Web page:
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Largest coal mine in Australia: federal government gives Carmichael go-ahead

 

Galilee Basin, Australia

The Galilee basin in central Queensland is the subject of nine planned mining projects. Photograph: Andrew Quilty/Greenpeace/AAP

 

Powered by Guardian.co.ukThis article titled “Largest coal mine in Australia: federal government gives Carmichael go-ahead” was written by Oliver Milman, for theguardian.com on Monday 28th July 2014 04.03 UTC

The Australian environment minister, Greg Hunt, has approved a $16.5bn resources project that will lead to the creation of the largest coal mine in Australia, and one of the largest in the world.

Hunt has imposed 36 conditions, primarily aimed at protecting groundwater, on the Carmichael coal mine and rail project, which will dig up and transport about 60m tonnes of coal a year for export.

The huge Carmichael project, overseen by the Indian mining company Adani, will consist of a network of open cut and underground mines in the Galilee Basin region of central Queensland.

This area is about seven times the size of Sydney harbour and will be the largest coal mine in Australia and possibly the world.

Coal will be taken via a new rail line to the port of Abbot Point, north of Bowen, where Adani already has approval to build a coal export terminal. Five million tonnes of seabed will be dug up and dumped within the Great Barrier Reef Marine Park in order to expand Abbot Point for these exports, primarily to India.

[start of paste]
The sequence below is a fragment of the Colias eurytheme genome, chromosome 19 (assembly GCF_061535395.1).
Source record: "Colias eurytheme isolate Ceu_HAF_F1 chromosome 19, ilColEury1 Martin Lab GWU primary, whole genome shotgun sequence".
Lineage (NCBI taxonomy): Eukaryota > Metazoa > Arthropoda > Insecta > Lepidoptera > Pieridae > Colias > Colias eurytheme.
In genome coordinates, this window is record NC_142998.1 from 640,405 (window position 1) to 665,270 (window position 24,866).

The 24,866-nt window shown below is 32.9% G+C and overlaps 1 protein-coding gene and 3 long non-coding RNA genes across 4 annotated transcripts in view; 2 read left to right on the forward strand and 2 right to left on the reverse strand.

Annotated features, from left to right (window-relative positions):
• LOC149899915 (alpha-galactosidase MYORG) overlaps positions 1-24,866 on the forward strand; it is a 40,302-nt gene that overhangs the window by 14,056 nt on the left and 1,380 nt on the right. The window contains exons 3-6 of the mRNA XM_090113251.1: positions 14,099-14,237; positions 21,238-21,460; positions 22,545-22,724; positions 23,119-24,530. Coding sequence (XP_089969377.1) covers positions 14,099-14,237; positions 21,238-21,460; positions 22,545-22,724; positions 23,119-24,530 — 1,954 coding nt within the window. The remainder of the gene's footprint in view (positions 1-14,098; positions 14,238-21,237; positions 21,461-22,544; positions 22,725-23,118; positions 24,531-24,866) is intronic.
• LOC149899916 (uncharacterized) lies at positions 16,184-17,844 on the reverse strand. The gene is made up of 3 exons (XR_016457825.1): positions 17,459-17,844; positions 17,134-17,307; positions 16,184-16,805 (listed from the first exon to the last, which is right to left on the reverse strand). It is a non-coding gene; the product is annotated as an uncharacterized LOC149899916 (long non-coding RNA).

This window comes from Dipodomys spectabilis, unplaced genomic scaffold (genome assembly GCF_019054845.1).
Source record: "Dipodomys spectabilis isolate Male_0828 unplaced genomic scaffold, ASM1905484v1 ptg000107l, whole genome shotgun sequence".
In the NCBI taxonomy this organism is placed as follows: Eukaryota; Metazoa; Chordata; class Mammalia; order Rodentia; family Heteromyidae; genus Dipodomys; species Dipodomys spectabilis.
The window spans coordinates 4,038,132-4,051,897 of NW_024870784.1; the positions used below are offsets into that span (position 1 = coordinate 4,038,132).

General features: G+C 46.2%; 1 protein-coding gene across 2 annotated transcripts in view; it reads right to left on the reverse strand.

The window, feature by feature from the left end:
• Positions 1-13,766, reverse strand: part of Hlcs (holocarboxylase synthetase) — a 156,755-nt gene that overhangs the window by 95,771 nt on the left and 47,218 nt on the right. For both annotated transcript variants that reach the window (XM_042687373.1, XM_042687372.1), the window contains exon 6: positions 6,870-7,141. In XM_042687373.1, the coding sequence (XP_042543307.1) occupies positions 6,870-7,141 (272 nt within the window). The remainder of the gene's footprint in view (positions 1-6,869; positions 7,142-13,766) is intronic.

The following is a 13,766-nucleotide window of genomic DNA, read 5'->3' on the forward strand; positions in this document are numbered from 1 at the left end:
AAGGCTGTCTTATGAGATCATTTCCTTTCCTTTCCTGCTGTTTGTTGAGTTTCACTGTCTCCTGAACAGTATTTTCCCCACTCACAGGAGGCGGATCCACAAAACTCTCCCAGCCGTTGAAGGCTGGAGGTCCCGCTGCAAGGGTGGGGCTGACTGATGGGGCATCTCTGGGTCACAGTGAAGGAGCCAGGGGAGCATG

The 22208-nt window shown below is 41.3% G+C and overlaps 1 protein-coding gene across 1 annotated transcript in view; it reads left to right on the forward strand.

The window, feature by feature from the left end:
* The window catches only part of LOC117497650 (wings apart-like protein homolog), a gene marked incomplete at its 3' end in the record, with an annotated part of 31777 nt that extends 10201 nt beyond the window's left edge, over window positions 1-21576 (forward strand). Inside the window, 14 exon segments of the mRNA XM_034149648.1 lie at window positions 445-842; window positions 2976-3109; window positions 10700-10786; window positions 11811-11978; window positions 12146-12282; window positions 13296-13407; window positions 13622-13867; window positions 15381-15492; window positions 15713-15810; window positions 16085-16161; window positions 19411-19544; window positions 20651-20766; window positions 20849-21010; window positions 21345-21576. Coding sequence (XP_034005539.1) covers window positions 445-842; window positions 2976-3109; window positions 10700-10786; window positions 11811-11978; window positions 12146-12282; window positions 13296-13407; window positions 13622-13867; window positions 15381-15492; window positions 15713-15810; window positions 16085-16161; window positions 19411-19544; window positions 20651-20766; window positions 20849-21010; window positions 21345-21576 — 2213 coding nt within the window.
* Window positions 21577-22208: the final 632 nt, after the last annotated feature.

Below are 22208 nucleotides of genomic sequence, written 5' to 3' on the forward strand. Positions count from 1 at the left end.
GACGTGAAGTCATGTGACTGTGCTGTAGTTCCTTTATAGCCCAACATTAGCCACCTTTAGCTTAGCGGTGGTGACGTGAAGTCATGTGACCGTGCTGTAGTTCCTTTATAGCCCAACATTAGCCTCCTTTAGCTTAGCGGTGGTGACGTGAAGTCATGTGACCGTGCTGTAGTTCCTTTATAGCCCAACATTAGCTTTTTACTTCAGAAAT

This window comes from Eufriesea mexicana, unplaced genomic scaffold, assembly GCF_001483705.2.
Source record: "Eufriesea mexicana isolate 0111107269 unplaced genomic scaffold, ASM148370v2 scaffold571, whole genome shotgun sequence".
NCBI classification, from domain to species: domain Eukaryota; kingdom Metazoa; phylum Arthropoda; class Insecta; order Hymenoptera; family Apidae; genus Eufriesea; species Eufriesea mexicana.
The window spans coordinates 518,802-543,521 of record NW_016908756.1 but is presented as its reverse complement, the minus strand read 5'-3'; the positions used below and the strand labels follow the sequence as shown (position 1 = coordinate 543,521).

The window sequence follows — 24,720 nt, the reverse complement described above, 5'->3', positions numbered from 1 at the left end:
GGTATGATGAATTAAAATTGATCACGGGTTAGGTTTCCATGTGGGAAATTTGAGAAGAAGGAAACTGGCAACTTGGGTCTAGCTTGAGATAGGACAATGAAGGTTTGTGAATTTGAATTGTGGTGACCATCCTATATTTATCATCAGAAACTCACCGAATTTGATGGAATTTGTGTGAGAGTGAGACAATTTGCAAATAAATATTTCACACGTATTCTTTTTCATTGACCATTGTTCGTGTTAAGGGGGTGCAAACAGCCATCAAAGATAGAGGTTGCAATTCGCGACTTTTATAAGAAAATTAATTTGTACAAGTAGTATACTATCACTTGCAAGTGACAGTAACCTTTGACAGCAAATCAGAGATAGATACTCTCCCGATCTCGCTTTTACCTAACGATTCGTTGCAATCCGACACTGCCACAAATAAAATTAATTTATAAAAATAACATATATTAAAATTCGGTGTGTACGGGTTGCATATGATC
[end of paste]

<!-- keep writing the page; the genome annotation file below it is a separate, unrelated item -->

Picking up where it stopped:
The Carmichael mine, which was given the green light by the Queensland government in May, has been fiercely opposed by environmentalists due to its potential impact upon the reef, groundwater at its site and its hefty carbon emissions.

Greenpeace has claimed coal from the mine will cause an additional 128m tonnes of carbon dioxide to be released into the atmosphere. By contrast, the Australian government’s proposed Direct Action climate scheme, which targets only domestic emissions, aims to reduce emissions by 131m tonnes each year.

Adani estimates the mine itself will produce about 3bn tonnes of CO2 emissions over its 60-year lifespan. This is due to “fugitive” emissions, which are released during the mining process.

The approval of the Carmichael mine is a major step in the opening of the vast, coal-rich Galilee Basin region. There are a total of nine mining projects planned for the area.

Hunt said the conditions he has imposed ensure Adani “meets the highest environmental standards and that all impacts, including cumulative impacts, are avoided, mitigated or offset”.

“The absolute strictest of conditions have been imposed to ensure the protection of the environment, with a specific focus on the protection of groundwater,” he said.

“I acknowledge the work of the previous state and federal ALP [Australian Labor Party] governments in advancing consideration of this project.”

Hunt said the project will have a value of $5bn a year over the next 60 years, adding $2.97bn to the Queensland economy a year over this period.

It is estimated the Carmichael mine will also create 2,475 construction jobs and a further 3,920 jobs once the project is operational in 2017.

Adani will be required to ensure at least 730 megalitres of water are returned to the environment every year for five years.

The company will also have to monitor the condition of groundwater, offset the impact of cleared habitat and assess the impact to threatened species. Conservationists have warned that critical habitat for the endangered black-throated finch will be bulldozed for the mine.

Greenpeace said Hunt has “laid out the red carpet for a coal company with a shocking track record to dig up the outback, dump on the Great Barrier Reef and fuel climate change.”

Adani has been fined in India for violating environmental conditions relating to a port development in Gujarat. An Indian government review found Adani’s failure to monitor groundwater for pollution was a “clear violation” of conditions. The company was also criticised for its destruction of mangroves.

Felicity Wishart, a campaigner at the Australian Marine Conservation Society, said the mine’s approval was “bad news for the Great Barrier Reef”.

 

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